WhimsyCon Appearances


WhimsyCon, the Colorado steampunk convention created by nonprofit Shiny Garden, takes place at the Hyatt Regency DTC on March 2-4, 2018. I’ll be on several panels at this con, as well as performing music on Friday evening and early Sunday afternoon.

I’m honored to be appearing in both music and literary capacities at this convention. I will also have a few copies of Edward Bryant’s Sphere of Influence (which includes my story “Chesterfield Gray”, as well as great stories from people like Connie Willis, Steve Rasnic Tem, Kevin J. Anderson, Mario Acevedo, Lucy Taylor, Bruce Holland Rogers, and Gary Jonas) to sell, for anyone interested. My schedule is below. I hope some of you can join me there!

(Note that this is a preliminary schedule, and may change without notice. Please be sure to check the current schedule before finalizing plans.)

Friday, March 2, 2018
Musical performance by Stace Johnson
Grand Mesa Ballroom A & B
5:30:pm – 6:20:pm
An hour (roughly) of music performed by Yours Truly

So Charming, Not Creepy
Mesa Verde C
8:00:pm – 8:50:pm
Make your convention experience better by learning how to approach people without being a creep. A discussion on etiquette, consent, common sense and enjoying fandom with respect. Audience is encouraged to share examples of good and bad interactions.
Sandra Wheeler, Stace Johnson

Steampunk Poetry Slam
Mesa Verde A
10:00:pm – 10:50:pm
Create poetry on demand to prompts given by the moderators and audience.
Stace Johnson, Voniè Stillson aka Lady Vo

Saturday, March 3, 2018
Learn to Love Your Writing
Wind Star A
5:00:pm – 5:50:pm
Everyone is their own worst critic. Stop worrying and love your writing: a motivational panel. How to stop hesitating because you feel your work isn’t “good enough” and put words on the paper.
J.D. Harrison, James A. Hunter, Melissa Koons, Stace Johnson, Veronica R. Calisto

Polyamory and Non-monogamy in Fiction
Wind Star A
10:00:pm – 10:50:pm
Panelists will review fiction throughout the decades with non-monogamous and polyamorous themes and how they have influenced current trends.
Catherine Winters, Eneasz Brodski, Shullamuth Ballinger, Stace Johnson

Sunday, March 4, 2018
New Authors Anonymous
Mesa Verde A
9:00:am – 9:50:am
Talk about what it’s like as a newbie in this crazy publishing world.
J.D. Harrison, Jessica Lauren Gabarron, Stace Johnson

Musical performance by Stace Johnson
Highlands Amphitheater
1:00:pm – 1:50:pm
Second musical performance by Yours Truly

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Of Words and Notes

I mentioned a lack of self-discipline in my last post, and that it is one of the things that keeps me from being the writer I want to be. Continuing with that theme, this post is about practice.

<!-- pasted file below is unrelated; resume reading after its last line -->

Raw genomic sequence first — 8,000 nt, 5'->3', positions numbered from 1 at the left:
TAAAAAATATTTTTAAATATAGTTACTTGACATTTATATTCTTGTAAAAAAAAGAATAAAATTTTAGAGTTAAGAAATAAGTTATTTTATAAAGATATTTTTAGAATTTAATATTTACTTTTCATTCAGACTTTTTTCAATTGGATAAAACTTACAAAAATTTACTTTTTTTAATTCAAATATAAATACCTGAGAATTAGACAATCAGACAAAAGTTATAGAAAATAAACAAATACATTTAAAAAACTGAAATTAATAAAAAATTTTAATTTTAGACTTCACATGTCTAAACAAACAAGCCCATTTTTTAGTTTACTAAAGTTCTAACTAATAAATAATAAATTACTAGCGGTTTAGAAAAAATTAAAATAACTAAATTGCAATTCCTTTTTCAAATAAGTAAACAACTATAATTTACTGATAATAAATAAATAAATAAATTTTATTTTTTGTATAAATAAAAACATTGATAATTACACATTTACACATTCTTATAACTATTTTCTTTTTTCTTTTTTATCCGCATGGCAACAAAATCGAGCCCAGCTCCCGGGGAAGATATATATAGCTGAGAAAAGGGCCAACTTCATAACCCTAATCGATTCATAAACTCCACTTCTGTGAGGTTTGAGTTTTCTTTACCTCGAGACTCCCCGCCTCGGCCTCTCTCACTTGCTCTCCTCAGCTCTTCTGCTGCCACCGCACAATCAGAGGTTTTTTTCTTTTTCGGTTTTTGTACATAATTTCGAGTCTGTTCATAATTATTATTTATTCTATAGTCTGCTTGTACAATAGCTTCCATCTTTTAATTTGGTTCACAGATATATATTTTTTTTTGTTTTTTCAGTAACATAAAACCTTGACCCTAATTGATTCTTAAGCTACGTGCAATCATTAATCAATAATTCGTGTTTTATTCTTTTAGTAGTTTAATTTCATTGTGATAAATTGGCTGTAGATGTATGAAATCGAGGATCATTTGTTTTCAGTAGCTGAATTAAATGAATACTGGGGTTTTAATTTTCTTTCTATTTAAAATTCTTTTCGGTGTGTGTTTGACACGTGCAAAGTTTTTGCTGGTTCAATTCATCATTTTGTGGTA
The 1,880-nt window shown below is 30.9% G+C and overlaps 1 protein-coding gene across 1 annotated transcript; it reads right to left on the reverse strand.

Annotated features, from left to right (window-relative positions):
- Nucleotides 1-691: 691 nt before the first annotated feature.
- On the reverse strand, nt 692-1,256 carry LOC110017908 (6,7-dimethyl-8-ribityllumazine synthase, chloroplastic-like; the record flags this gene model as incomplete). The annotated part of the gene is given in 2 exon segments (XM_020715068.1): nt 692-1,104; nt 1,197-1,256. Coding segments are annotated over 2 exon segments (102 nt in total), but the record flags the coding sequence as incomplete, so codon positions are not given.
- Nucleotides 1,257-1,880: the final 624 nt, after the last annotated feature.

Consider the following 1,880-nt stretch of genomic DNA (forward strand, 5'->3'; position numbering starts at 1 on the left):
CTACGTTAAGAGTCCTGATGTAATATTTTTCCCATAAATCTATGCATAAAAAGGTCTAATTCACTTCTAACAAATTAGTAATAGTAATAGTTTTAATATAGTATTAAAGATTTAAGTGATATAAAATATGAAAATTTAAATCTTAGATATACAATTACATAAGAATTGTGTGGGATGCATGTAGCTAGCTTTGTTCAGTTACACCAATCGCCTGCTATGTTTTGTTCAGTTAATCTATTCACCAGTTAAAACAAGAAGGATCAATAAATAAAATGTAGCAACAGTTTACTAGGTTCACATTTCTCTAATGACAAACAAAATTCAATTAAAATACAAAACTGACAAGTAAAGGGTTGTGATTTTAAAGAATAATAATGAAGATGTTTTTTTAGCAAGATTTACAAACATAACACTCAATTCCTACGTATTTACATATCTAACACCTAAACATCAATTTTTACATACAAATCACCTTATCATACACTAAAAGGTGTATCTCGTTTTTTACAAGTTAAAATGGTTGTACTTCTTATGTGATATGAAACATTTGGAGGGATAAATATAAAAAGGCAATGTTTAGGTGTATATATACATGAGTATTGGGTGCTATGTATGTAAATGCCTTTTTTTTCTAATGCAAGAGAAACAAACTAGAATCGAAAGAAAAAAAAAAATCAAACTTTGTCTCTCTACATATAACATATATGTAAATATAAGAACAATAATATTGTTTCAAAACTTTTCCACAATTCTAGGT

“Practice makes perfect.”
Q: How do you get to Carnegie Hall? A: Practice.”
“Practice what you preach.”

Adages about practice abound, and it just makes sense to practice what I want to be good at, but I have a mental block about practicing writing. For some reason, I feel like I have to produce something when I write, and that creates pressure, pressure that shouldn’t be there during practice. Pressure is common in performing, or in producing a finished product, but it shouldn’t be a part of practicing. Journal writing and blogging are forms of writing practice, I suppose, and I should probably count them as such, but when I sit down to practice writing fiction or poetry, I feel compelled to produce something of quality, rather than just writing in a stream of consciousness or even basic expository style.

There is no shame in writing throwaway fiction from a daily prompt. Sometimes ideas might flow and the practice might lead to something bigger; other times, I might wind up with a loosely connected bunch of words that serve no other purpose. Why don’t I think that’s okay?

I play guitar, as well, and when I practice, I usually do so off-the-cuff, improvising, launching notes into the air to fade and disappear, with no record they ever existed. Unless I’m specifically practicing for a gig, I don’t feel the need to have a product at the end of my practice. I just play to get better and enjoy it, and there’s not nearly as much inertia for me to overcome before I start playing. It’s much harder for me to get the wheels rolling when I sit down to write.

But why? Functionally, there’s not much difference between throwing notes into the air and throwing words onto the page, so why do I have such a block against practicing writing, or more accurately, why do I feel the need to produce something of value when I write, but not when I’m practicing guitar?

I think I’ve turned fiction writing into my own personal bugbear, and with my recent story publication in Edward Bryant’s Sphere of Influence, I’m forced to challenge that bugbear. I want to capitalize on the momentum of this sale, and at first I was enthusiastic, even starting a new story from scratch for a different Mad Cow Press anthology. But after only a couple of days of writing, my momentum faded, and I stopped writing the story when I hit the brick wall mentioned in the last post. I know, I know, I should continue on with the rest of the story and figure out how to deal with the brick wall later. If I were in the rhythm of writing every day (or often, at least), I think I could do that.

Hence these blog posts. I didn’t make any new year’s resolutions this year, but I did set some goals. I want to write something at least five days a week. I also want to write 1,000 words of fiction on my WIPs each week. If I combine those goals, I could write 200 words a day and meet that goal easily, but I’m not going to lock myself into just doing productive writing. Some of those five days should be simple practice, probably from a writing prompt. An extended goal is to write one short story per month in 2018. At 1,000 words a week, that’s a reasonable goal, I think.

Heck, this blog post is about 630 words already. 200 words of fiction five days a week shouldn’t be impossible.

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Dark Side of the … Movie?